The two cows discuss the social complexity of female high school friendships and the sexual politics of teen horror in their reappraisal of these two ’96 classics. They explore how cliques can provide social insulation as well as opportunities for emotional manipulation, and consider how the “horror movie rules” encode a Puritanical ethics towards sex and drugs while also aiming to satisfy the male gaze by providing copious instances of such behavior.
Despite its meta-horror trappings, there’s a story about friendship and grief and a cautionary tale about getting in with a bad crowd simmering underneath Scream. Sidney is struggling to come to terms with the fact that her mom might not have been as innocent as she imagined, helped along in this regard by her loyal friend Tatum, and maybe, were it not for the impatient machinations of her boyfriend Billy, she would have realized on her own terms that condemning Cotton Weary (has their been a better name in the history of film?) won’t change the fact that her mom was who she was and is now gone.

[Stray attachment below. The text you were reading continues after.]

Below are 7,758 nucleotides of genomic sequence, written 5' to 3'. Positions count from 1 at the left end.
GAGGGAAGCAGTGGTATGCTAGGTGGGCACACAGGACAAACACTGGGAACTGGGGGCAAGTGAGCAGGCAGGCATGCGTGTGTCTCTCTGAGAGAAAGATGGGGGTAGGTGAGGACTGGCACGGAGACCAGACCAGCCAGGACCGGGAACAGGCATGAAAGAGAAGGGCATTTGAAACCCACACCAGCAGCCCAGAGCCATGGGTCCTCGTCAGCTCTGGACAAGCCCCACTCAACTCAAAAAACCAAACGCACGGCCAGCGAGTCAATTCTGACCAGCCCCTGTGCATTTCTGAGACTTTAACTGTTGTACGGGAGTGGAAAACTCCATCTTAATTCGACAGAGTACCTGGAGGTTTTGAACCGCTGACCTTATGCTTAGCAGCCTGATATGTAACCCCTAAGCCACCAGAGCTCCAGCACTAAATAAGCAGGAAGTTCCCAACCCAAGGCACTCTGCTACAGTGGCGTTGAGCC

A bad apple Billy is, all the way through, poisoning the minds of everyone around him, including Sidney, whom he gaslights relentlessly, but also his partner in crime Stuart, whose pathetic motive (peer pressure) betrays a perhaps singular devotion to his rotten friend. Billy’s foil is the weirdo third wheel Randy—probably the best-hearted of the bunch—who has a thing for Sidney (maybe he recognizes the “scream queen final girl” in her all along) but for that reason will never have the kind of connection with Sidney that she shares with Tatum. Correctly identifying the killer before the halfway point, Randy’s all knowing persona (he is right that they are in a horror film and thus subject to horror tropes, even convoluted metatextual ones) makes him the Cassandra to Sidney’s Demeter.
It’s the millennium; motives are incidental.Randy Meeks